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Coroner, RCMP yet to confirm Kelowna teen's cause of death
Kelowna RCMP say despite reports in the community that 17-year-old Marissa Ginter died after taking the drug MDMA, better known as ecstasy, it is not prepared to make that determination until it receives results of toxicology analysis.
"We can't say if it is related to ecstasy (MDMA) at this point, maybe it is," said Kelowna RCMP spokesman Const. Kris Clark at a police media briefing Tuesday morning.
"We don't have a cause of death. So for me to say a 17-year-old died of an overdose is irresponsible on my part because we don't have the information."
On Tuesday afternoon, the B.C. Coroner's Service confirmed Ginter's identity and said the cause of her death had still not been confirmed because further examinations, including a toxicology analysis still had yet to be done.
Ginter, whose body was found in her bed at her home by a friend last Friday morning, was known to three other teens who were hospitalized in Kelowna over the long weekend after using what police originally thought was MDMA. Police now say the drug they took was, in fact, heroin. Police say they believe the trio–aged 15, 16 and 18–bought the drugs on the street in Kelowna.
But while Clark said the three knew Ginter, he refused to immediately connect her death to the illness that befell them. All three were reported as recovering from severe gastrointestinal pain, vomiting and itching suffered after taking the heroin.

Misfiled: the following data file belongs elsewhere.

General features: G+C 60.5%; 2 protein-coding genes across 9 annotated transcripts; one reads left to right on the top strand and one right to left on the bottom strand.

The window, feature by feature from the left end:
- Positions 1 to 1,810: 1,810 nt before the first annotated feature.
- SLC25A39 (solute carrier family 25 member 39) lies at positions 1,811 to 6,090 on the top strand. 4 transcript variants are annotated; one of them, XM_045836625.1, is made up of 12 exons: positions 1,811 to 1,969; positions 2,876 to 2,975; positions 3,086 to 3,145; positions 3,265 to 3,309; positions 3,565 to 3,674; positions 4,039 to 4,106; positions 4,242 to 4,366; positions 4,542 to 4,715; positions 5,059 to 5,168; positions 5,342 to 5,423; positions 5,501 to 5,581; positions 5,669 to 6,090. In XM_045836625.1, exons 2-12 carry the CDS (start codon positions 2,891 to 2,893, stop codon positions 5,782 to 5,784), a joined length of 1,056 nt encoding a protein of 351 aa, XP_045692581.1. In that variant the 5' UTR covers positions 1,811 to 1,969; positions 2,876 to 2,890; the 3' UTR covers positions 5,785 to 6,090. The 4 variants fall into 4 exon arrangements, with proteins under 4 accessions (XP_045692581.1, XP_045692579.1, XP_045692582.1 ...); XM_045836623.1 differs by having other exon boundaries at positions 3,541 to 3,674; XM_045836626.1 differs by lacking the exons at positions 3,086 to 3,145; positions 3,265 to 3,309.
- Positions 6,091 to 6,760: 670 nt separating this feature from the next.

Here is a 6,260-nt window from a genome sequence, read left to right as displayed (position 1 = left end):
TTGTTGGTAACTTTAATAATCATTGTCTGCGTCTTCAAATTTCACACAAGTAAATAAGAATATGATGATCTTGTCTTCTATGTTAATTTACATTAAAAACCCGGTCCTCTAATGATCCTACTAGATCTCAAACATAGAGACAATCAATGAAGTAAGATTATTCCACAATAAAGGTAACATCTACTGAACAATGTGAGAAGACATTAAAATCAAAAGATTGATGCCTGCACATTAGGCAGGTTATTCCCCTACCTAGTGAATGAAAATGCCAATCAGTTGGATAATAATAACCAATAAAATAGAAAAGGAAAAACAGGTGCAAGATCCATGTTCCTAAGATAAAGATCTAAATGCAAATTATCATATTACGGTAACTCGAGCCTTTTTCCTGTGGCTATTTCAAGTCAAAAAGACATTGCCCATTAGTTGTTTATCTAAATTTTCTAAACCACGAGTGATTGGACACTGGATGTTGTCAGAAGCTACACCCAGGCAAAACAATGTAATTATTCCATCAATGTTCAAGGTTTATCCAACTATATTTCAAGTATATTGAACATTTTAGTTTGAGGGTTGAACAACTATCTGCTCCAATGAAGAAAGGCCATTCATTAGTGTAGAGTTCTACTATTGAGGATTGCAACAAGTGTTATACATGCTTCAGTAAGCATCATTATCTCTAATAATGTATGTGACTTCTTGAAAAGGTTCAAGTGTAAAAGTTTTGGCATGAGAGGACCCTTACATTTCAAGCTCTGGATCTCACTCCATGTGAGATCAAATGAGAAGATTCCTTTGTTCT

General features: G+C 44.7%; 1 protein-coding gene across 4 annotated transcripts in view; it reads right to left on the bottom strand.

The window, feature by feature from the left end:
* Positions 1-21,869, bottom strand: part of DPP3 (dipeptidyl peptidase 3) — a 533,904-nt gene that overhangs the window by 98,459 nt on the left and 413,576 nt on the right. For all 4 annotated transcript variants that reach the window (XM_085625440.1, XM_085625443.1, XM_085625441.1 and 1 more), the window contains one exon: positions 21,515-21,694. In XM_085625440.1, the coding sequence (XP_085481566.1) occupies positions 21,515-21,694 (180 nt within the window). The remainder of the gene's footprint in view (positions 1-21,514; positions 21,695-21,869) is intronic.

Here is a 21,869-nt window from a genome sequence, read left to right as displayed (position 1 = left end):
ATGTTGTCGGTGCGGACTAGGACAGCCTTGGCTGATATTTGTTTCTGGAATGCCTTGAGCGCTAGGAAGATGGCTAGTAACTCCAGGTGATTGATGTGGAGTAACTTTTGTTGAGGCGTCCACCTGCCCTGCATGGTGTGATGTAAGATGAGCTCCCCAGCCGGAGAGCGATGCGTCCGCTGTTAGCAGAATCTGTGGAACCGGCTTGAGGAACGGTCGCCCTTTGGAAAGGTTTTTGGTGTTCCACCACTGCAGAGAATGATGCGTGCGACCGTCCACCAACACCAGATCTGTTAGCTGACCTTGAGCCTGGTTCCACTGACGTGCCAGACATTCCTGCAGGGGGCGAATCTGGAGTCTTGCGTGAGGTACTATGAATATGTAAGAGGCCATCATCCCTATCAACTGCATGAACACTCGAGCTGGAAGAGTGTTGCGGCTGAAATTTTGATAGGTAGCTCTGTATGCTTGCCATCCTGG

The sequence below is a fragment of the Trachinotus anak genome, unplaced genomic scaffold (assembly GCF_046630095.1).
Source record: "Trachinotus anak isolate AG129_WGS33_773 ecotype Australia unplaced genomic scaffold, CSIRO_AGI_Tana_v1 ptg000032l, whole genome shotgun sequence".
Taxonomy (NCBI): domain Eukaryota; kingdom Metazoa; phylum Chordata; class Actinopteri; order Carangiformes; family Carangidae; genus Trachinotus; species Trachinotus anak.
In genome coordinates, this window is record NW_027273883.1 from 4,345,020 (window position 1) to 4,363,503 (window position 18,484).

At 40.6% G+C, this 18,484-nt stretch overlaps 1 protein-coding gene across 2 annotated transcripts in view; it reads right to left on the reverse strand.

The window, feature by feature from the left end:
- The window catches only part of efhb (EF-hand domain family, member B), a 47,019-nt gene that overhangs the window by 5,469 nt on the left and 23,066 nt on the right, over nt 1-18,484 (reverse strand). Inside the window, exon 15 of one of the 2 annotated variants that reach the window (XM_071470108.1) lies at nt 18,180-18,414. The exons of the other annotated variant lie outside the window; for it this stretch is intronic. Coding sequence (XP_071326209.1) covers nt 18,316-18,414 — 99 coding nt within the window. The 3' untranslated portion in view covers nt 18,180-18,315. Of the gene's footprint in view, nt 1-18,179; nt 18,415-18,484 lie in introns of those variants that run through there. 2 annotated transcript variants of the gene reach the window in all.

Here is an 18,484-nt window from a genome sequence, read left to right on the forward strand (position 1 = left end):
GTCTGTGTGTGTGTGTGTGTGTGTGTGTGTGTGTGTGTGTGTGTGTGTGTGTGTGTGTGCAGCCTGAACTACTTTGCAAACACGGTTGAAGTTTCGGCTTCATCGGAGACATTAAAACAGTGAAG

Clark said Ginter's death was turned over to the B.C. Coroner's service for investigation but the police are also continuing to investigate.
Asked why the RCMP did not notify the public on Friday about Ginter's death in light of the fact thousands of young people were in town for the annual Centre of Gravity music and sports festival in City Park, Clark defended police action saying the force did not have enough information at that time.
He said a warning was issued on Friday highlighting the situation involving the three other teens and their use of what police at the time though was ecstasy.
"To incite further panic or fear in that particular situation didn't seen appropriate," he said.
Described as a kind, friendly person, who played musical instruments, sang and frequented the Okanagan Boys and Girls Club, Ginter was remembered by several of her friends at an impromptu memorial in Waterfront Park on Monday evening.
Candles were lit and carried as 20 young people walked through the park to one of Ginter's favourite spots, the beach beside Rotary Marshes.